Third-place wireless carrier Sprint Nextel announced yesterday that it would purchase prepaid phone service Virgin Mobile at $5.50 a share, a deal estimated at $483 million.

Sprint Nextel, which already owned a 13.1 percent stake in the mobile virtual network operator (MVNO), promised to retire the company's estimated $205 million debt when the deal closes in late 2009 or early 2010. The deal is alleged to have netted Virgin CEO Sir Richard Branson an estimated $250 million.

The post-merger Virgin Mobile will be headed by current Virgin Mobile CEO Dan Schulman, reporting to Sprint CEO Dan Hesse. The Virgin Mobile brand will coexist alongside Boost Mobile, Sprint's current prepaid phone offering.

In a statement, Hesse said the buyout was designed to give Sprint more leverage in the burgeoning prepaid mobile arena.

"The acquisition of Virgin Mobile USA positions Sprint for even greater success in the prepaid wireless segment," Hesse said. "Prepaid is growing at an unprecedented rate with consumers keenly focused on value. Virgin Mobile is an iconic brand in the marketplace that will complement our Boost Mobile brand."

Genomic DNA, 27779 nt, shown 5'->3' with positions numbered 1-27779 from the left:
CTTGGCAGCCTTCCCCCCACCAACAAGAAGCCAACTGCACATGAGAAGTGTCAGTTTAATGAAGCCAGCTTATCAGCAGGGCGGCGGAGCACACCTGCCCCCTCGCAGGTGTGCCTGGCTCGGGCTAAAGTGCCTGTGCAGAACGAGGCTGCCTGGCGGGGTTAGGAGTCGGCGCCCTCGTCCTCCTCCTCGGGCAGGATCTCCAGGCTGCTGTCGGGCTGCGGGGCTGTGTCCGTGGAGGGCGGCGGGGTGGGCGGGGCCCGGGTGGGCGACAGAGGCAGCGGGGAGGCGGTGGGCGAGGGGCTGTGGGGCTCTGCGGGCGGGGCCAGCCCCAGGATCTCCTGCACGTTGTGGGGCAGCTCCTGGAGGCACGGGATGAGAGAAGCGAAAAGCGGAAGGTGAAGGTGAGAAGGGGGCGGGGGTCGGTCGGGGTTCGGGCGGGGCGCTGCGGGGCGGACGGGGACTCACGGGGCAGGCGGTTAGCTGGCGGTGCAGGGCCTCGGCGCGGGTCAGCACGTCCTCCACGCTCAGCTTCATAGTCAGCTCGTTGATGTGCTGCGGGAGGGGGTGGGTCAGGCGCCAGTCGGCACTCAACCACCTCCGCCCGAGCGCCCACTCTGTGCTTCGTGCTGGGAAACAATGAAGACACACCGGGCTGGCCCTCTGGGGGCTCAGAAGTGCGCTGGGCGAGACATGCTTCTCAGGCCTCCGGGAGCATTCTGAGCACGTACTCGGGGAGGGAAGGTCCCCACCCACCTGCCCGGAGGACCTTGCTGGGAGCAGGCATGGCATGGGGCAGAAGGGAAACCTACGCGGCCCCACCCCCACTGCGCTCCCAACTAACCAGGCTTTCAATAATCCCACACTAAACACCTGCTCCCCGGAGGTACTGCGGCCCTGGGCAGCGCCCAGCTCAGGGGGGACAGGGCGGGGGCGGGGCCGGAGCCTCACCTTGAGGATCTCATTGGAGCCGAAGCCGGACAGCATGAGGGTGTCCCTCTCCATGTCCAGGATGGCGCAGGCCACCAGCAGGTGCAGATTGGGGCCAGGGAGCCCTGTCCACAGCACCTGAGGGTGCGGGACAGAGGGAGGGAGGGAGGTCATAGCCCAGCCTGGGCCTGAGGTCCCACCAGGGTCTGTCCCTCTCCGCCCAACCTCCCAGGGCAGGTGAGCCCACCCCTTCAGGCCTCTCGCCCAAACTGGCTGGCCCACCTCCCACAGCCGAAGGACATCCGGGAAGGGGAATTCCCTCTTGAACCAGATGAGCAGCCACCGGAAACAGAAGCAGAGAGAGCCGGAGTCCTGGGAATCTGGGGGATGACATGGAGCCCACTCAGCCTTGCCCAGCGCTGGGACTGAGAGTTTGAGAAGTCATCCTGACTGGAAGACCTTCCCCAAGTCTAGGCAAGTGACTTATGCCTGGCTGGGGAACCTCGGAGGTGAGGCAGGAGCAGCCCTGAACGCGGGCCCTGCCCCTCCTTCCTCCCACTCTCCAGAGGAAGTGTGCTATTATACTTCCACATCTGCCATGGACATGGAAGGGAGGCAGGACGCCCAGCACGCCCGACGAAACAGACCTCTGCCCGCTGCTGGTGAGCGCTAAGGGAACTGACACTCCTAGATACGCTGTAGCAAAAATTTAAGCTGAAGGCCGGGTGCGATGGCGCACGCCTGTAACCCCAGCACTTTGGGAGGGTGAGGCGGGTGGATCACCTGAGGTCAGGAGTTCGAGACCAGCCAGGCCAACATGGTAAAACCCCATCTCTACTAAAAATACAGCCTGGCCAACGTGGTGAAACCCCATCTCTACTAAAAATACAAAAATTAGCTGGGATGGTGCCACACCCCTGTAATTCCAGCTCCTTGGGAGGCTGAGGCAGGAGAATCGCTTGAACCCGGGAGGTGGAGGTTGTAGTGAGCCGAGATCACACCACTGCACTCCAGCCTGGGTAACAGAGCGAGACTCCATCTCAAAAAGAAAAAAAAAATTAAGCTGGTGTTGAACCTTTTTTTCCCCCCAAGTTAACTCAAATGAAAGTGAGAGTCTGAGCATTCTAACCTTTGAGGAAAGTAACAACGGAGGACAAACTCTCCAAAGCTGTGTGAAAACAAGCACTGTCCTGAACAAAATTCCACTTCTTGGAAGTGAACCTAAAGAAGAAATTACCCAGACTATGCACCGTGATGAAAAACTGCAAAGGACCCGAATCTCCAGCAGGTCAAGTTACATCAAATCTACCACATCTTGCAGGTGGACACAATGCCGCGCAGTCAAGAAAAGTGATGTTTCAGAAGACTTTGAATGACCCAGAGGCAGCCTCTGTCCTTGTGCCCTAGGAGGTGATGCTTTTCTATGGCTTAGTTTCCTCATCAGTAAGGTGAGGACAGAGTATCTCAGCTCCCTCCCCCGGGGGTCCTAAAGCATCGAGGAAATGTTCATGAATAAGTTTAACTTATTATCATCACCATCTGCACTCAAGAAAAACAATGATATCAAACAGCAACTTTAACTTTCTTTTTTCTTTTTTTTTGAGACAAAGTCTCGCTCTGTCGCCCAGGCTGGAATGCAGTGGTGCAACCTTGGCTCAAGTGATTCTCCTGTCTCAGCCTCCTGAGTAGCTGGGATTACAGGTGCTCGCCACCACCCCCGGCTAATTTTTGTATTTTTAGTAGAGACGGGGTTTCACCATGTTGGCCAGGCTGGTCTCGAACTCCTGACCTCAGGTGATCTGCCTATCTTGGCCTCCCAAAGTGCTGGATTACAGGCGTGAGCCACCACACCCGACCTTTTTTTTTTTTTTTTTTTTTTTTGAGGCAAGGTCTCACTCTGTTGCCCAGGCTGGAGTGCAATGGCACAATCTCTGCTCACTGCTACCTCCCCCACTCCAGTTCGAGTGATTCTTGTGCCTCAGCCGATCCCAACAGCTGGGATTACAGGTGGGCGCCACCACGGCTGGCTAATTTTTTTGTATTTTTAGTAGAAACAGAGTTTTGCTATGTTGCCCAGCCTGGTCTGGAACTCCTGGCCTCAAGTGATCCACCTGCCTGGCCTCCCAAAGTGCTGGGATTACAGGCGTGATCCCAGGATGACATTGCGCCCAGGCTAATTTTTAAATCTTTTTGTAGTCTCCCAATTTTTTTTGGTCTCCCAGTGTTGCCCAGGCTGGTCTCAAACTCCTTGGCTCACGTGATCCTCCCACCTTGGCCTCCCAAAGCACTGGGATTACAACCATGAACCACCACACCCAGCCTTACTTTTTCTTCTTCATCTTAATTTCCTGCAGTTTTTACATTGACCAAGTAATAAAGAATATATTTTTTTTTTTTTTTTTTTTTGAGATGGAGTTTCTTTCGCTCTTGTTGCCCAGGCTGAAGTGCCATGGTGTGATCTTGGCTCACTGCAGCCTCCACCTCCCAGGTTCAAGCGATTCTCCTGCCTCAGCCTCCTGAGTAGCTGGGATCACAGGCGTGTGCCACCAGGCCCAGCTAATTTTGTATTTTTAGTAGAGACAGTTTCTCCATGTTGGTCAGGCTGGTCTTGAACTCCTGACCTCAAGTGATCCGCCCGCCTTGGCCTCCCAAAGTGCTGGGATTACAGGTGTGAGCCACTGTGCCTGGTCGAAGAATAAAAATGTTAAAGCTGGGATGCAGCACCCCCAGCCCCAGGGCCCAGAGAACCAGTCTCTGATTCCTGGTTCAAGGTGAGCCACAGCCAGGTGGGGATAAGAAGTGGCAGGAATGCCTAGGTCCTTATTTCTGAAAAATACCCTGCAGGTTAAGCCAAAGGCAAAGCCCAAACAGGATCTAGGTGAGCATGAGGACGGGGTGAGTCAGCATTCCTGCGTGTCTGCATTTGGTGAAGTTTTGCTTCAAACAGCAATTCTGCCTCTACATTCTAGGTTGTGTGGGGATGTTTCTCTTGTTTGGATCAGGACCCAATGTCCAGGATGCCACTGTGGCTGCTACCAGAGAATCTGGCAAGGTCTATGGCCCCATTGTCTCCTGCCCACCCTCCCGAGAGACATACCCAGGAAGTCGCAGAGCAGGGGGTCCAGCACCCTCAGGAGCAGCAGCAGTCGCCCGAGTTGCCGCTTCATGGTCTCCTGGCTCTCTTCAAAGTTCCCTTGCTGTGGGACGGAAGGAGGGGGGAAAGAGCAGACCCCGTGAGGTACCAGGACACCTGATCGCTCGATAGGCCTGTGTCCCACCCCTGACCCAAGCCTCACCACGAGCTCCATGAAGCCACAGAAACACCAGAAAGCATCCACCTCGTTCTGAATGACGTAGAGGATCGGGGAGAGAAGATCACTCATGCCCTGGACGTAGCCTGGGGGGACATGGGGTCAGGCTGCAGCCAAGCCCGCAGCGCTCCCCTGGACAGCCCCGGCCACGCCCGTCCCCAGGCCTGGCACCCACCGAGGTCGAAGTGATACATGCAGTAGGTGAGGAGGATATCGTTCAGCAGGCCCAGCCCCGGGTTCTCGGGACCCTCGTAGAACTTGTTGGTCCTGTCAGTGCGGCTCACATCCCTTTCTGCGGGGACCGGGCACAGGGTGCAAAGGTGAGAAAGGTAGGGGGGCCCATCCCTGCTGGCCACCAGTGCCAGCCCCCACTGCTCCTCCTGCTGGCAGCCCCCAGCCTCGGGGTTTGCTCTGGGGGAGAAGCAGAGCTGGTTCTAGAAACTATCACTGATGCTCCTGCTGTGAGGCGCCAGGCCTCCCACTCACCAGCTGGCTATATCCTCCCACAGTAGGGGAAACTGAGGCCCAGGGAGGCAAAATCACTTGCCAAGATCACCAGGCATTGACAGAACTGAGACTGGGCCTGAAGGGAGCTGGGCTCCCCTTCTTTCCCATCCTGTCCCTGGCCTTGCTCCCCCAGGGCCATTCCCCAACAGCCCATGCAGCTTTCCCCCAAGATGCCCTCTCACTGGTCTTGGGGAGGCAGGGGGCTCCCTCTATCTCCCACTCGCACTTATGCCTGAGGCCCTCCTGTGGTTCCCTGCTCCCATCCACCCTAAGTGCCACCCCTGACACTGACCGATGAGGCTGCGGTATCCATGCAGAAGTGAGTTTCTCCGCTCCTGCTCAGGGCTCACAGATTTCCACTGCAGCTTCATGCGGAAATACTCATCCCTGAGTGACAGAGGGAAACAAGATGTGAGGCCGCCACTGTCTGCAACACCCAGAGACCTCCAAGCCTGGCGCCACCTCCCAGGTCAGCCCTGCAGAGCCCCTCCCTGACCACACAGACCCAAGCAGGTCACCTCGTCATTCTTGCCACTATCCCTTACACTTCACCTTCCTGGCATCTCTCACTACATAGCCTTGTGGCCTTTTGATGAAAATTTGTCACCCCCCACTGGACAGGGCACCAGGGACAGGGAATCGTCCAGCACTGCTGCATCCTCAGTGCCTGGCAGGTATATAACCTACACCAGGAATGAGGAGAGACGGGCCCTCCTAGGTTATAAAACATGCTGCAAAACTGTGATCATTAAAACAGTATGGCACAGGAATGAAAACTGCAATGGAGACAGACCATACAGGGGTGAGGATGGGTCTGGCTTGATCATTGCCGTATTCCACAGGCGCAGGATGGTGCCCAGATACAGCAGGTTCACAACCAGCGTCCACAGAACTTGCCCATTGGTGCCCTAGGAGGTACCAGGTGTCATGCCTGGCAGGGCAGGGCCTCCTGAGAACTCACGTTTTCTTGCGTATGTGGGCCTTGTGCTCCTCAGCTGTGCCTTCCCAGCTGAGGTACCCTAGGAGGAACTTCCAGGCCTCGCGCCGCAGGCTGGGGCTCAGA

As the recession drags on and consumers look to downsize any way they can, prepaid wireless services--where the user buys blocks of minutes and pays only for those, rather than unlimited "all-you-can-eat" plans--can be an attractive alternative. The Virgin Mobile purchase also gives Sprint a dominant leg up in the MVNO market, where carriers lease their networks from other carriers. Virgin Mobile had previously bought MVNO operator Helio.

The deal may also reflect Sprint's struggles to right itself after losing ground to competitors AT&T and Verizon Wireless in the last several years, hampered by problems stemming from its acquisition of Nextel in 2005, and continual bleeding of customers to rival providers.

Although prepaid cell phone plans can save customers both time and money, and Virgin Mobile has scored high in customer satisfaction among prepaid wireless carriers, ConsumerAffairs.com regularly receives complaints about both Virgin Mobile and its new parent Sprint.

"On 6/22/2009, I made payment of $150 on my cellular service. Per Sprint, they applied the payment to my ex-husband's account without my knowledge or consent," said Pamela of Phoenix, Arizona. "They now refuse to transfer the payment to my account and have turned off service, although they are continuing to charge me for service."